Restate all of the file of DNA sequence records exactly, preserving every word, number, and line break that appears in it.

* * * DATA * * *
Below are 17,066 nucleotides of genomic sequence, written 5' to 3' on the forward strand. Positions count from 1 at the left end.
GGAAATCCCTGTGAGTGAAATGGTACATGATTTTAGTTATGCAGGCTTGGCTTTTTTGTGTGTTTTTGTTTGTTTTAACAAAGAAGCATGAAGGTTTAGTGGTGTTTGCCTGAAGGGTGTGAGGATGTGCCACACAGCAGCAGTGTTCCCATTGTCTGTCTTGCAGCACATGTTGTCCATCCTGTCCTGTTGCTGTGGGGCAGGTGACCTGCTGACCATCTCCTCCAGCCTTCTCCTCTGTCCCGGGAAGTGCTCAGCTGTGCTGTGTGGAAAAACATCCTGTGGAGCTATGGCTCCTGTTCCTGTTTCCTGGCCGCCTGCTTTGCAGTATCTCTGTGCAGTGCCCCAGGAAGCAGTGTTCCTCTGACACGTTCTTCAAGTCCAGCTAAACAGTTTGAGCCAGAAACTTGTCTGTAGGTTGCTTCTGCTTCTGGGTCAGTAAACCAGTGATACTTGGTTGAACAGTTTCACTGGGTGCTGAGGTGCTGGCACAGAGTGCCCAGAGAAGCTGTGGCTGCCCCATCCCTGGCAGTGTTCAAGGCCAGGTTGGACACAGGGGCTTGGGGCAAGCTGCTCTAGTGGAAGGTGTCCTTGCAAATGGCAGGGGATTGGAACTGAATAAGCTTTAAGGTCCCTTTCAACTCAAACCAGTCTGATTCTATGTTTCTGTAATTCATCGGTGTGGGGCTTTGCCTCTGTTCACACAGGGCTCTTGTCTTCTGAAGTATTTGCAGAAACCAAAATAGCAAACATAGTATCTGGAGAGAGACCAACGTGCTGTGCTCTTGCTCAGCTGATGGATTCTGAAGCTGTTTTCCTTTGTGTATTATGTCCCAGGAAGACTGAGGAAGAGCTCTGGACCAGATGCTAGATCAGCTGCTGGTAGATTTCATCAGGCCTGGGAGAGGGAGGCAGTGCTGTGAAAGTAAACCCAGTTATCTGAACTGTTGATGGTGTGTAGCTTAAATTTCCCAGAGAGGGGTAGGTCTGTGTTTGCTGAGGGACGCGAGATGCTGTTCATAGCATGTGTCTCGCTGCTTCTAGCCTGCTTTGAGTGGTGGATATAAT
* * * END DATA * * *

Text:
Below are 17,066 nucleotides of genomic sequence, written 5' to 3' on the forward strand. Positions count from 1 at the left end.
GGAAATCCCTGTGAGTGAAATGGTACATGATTTTAGTTATGCAGGCTTGGCTTTTTTGTGTGTTTTTGTTTGTTTTAACAAAGAAGCATGAAGGTTTAGTGGTGTTTGCCTGAAGGGTGTGAGGATGTGCCACACAGCAGCAGTGTTCCCATTGTCTGTCTTGCAGCACATGTTGTCCATCCTGTCCTGTTGCTGTGGGGCAGGTGACCTGCTGACCATCTCCTCCAGCCTTCTCCTCTGTCCCGGGAAGTGCTCAGCTGTGCTGTGTGGAAAAACATCCTGTGGAGCTATGGCTCCTGTTCCTGTTTCCTGGCCGCCTGCTTTGCAGTATCTCTGTGCAGTGCCCCAGGAAGCAGTGTTCCTCTGACACGTTCTTCAAGTCCAGCTAAACAGTTTGAGCCAGAAACTTGTCTGTAGGTTGCTTCTGCTTCTGGGTCAGTAAACCAGTGATACTTGGTTGAACAGTTTCACTGGGTGCTGAGGTGCTGGCACAGAGTGCCCAGAGAAGCTGTGGCTGCCCCATCCCTGGCAGTGTTCAAGGCCAGGTTGGACACAGGGGCTTGGGGCAAGCTGCTCTAGTGGAAGGTGTCCTTGCAAATGGCAGGGGATTGGAACTGAATAAGCTTTAAGGTCCCTTTCAACTCAAACCAGTCTGATTCTATGTTTCTGTAATTCATCGGTGTGGGGCTTTGCCTCTGTTCACACAGGGCTCTTGTCTTCTGAAGTATTTGCAGAAACCAAAATAGCAAACATAGTATCTGGAGAGAGACCAACGTGCTGTGCTCTTGCTCAGCTGATGGATTCTGAAGCTGTTTTCCTTTGTGTATTATGTCCCAGGAAGACTGAGGAAGAGCTCTGGACCAGATGCTAGATCAGCTGCTGGTAGATTTCATCAGGCCTGGGAGAGGGAGGCAGTGCTGTGAAAGTAAACCCAGTTATCTGAACTGTTGATGGTGTGTAGCTTAAATTTCCCAGAGAGGGGTAGGTCTGTGTTTGCTGAGGGACGCGAGATGCTGTTCATAGCATGTGTCTCGCTGCTTCTAGCCTGCTTTGAGTGGTGGATATAAT